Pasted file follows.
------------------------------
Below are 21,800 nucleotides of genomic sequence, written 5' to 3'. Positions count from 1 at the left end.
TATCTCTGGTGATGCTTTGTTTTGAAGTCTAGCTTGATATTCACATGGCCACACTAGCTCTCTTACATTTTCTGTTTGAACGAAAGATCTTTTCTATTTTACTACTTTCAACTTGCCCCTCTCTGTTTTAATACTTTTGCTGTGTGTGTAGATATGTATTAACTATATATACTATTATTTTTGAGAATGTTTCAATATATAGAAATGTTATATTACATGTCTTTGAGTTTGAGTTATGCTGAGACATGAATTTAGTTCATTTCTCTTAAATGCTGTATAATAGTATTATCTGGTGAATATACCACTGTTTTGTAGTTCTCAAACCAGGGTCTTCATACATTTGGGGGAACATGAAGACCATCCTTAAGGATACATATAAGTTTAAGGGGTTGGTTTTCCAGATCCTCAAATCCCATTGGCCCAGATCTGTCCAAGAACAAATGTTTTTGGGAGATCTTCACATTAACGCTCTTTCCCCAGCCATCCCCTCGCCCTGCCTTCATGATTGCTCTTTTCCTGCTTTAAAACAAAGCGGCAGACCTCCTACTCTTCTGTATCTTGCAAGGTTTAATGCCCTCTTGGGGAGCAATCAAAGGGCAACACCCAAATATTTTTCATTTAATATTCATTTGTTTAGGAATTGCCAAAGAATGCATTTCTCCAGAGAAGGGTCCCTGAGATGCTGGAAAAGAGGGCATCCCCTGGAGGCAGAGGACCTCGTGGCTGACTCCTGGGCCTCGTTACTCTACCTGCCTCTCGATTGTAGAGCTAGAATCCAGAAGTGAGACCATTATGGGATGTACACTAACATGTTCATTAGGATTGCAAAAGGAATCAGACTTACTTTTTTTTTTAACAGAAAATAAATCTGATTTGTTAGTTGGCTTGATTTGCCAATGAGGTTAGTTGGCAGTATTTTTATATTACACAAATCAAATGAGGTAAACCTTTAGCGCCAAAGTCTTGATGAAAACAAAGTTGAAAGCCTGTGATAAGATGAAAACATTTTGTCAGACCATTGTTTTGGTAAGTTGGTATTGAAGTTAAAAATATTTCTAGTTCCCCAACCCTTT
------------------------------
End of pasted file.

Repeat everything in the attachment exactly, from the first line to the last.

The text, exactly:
Below are 21,800 nucleotides of genomic sequence, written 5' to 3'. Positions count from 1 at the left end.
TATCTCTGGTGATGCTTTGTTTTGAAGTCTAGCTTGATATTCACATGGCCACACTAGCTCTCTTACATTTTCTGTTTGAACGAAAGATCTTTTCTATTTTACTACTTTCAACTTGCCCCTCTCTGTTTTAATACTTTTGCTGTGTGTGTAGATATGTATTAACTATATATACTATTATTTTTGAGAATGTTTCAATATATAGAAATGTTATATTACATGTCTTTGAGTTTGAGTTATGCTGAGACATGAATTTAGTTCATTTCTCTTAAATGCTGTATAATAGTATTATCTGGTGAATATACCACTGTTTTGTAGTTCTCAAACCAGGGTCTTCATACATTTGGGGGAACATGAAGACCATCCTTAAGGATACATATAAGTTTAAGGGGTTGGTTTTCCAGATCCTCAAATCCCATTGGCCCAGATCTGTCCAAGAACAAATGTTTTTGGGAGATCTTCACATTAACGCTCTTTCCCCAGCCATCCCCTCGCCCTGCCTTCATGATTGCTCTTTTCCTGCTTTAAAACAAAGCGGCAGACCTCCTACTCTTCTGTATCTTGCAAGGTTTAATGCCCTCTTGGGGAGCAATCAAAGGGCAACACCCAAATATTTTTCATTTAATATTCATTTGTTTAGGAATTGCCAAAGAATGCATTTCTCCAGAGAAGGGTCCCTGAGATGCTGGAAAAGAGGGCATCCCCTGGAGGCAGAGGACCTCGTGGCTGACTCCTGGGCCTCGTTACTCTACCTGCCTCTCGATTGTAGAGCTAGAATCCAGAAGTGAGACCATTATGGGATGTACACTAACATGTTCATTAGGATTGCAAAAGGAATCAGACTTACTTTTTTTTTTAACAGAAAATAAATCTGATTTGTTAGTTGGCTTGATTTGCCAATGAGGTTAGTTGGCAGTATTTTTATATTACACAAATCAAATGAGGTAAACCTTTAGCGCCAAAGTCTTGATGAAAACAAAGTTGAAAGCCTGTGATAAGATGAAAACATTTTGTCAGACCATTGTTTTGGTAAGTTGGTATTGAAGTTAAAAATATTTCTAGTTCCCCAACCCTTT